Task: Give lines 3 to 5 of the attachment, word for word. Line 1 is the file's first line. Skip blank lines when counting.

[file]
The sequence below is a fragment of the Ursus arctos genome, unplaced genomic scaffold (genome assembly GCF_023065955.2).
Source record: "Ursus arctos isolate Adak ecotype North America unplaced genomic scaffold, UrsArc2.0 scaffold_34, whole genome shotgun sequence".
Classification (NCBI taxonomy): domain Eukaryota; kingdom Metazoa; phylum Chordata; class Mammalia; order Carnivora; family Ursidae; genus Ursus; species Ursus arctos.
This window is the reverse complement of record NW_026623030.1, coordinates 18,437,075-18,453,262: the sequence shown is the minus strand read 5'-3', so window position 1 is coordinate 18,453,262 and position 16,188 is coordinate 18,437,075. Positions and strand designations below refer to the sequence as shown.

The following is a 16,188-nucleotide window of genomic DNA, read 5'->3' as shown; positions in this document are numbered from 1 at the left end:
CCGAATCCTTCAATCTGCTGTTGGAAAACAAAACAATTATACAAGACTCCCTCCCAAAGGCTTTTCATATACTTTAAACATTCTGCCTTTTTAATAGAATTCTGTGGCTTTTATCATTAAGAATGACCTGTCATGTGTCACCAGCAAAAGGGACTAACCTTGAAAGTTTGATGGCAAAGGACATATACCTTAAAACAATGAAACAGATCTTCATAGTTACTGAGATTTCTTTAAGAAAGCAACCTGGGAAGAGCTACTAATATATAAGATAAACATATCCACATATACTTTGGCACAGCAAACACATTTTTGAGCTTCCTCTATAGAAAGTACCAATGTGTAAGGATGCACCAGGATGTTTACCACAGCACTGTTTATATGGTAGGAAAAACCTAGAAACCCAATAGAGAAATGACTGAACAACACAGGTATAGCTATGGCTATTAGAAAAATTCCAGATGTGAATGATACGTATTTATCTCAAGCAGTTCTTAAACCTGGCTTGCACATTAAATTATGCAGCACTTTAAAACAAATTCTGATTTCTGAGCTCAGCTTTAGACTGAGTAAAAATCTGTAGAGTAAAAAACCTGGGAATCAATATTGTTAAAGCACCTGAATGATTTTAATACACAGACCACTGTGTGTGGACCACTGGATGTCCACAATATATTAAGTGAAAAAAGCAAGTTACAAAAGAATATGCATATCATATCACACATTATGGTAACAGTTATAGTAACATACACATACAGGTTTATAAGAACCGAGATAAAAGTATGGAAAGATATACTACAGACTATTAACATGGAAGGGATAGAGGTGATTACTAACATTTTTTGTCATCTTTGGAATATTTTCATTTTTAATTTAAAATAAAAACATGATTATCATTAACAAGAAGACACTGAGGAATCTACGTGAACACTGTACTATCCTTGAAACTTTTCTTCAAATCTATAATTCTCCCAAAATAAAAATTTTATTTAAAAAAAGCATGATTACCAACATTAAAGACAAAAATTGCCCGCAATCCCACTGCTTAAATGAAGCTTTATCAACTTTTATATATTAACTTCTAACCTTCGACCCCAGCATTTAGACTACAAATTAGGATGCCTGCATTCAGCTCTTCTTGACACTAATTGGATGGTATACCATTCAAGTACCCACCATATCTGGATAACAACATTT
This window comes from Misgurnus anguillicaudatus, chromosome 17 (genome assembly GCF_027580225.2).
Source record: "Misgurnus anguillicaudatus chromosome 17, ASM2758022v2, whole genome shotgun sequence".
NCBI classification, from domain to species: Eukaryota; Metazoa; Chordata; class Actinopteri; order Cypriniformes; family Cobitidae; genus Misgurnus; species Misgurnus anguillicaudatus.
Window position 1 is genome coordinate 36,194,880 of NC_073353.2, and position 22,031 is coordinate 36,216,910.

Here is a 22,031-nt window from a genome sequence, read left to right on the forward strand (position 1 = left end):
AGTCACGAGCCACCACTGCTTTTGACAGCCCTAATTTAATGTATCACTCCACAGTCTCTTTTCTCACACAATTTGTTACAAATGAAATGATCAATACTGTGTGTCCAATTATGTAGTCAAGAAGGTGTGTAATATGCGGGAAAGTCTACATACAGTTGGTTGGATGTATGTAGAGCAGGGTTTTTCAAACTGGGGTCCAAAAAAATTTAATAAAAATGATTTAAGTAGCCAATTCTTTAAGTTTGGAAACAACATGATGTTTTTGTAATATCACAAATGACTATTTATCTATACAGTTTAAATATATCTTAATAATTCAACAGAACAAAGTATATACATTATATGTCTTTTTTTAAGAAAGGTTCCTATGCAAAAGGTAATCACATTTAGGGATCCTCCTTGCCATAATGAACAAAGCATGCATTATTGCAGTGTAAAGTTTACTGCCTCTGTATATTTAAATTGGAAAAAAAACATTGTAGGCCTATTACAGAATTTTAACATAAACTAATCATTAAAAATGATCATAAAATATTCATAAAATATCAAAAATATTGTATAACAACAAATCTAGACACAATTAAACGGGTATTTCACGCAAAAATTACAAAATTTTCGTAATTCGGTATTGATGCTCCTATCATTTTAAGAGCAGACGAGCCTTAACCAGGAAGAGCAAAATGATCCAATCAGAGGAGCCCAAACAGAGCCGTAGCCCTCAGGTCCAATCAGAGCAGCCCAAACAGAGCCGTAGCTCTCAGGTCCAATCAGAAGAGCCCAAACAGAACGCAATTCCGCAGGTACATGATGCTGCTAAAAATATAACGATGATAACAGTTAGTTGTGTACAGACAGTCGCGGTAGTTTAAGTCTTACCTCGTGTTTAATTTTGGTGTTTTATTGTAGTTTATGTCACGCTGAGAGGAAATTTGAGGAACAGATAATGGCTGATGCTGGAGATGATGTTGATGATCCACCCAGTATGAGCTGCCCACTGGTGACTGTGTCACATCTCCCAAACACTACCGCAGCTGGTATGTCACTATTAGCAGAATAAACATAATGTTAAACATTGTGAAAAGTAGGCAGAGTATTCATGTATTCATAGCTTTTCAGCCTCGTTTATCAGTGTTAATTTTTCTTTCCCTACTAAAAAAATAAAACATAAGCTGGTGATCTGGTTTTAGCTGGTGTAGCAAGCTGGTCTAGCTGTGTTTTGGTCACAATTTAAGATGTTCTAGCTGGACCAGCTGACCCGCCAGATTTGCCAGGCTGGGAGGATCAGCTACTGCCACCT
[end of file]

Classification (NCBI taxonomy): domain Eukaryota; kingdom Metazoa; phylum Chordata; class Mammalia; order Carnivora; family Ursidae; genus Ursus; species Ursus arctos.
This window is the reverse complement of record NW_026623030.1, coordinates 18,437,075-18,453,262: the sequence shown is the minus strand read 5'-3', so window position 1 is coordinate 18,453,262 and position 16,188 is coordinate 18,437,075. Positions and strand designations below refer to the sequence as shown.

The following is a 16,188-nucleotide window of genomic DNA, read 5'->3' as shown; positions in this document are numbered from 1 at the left end: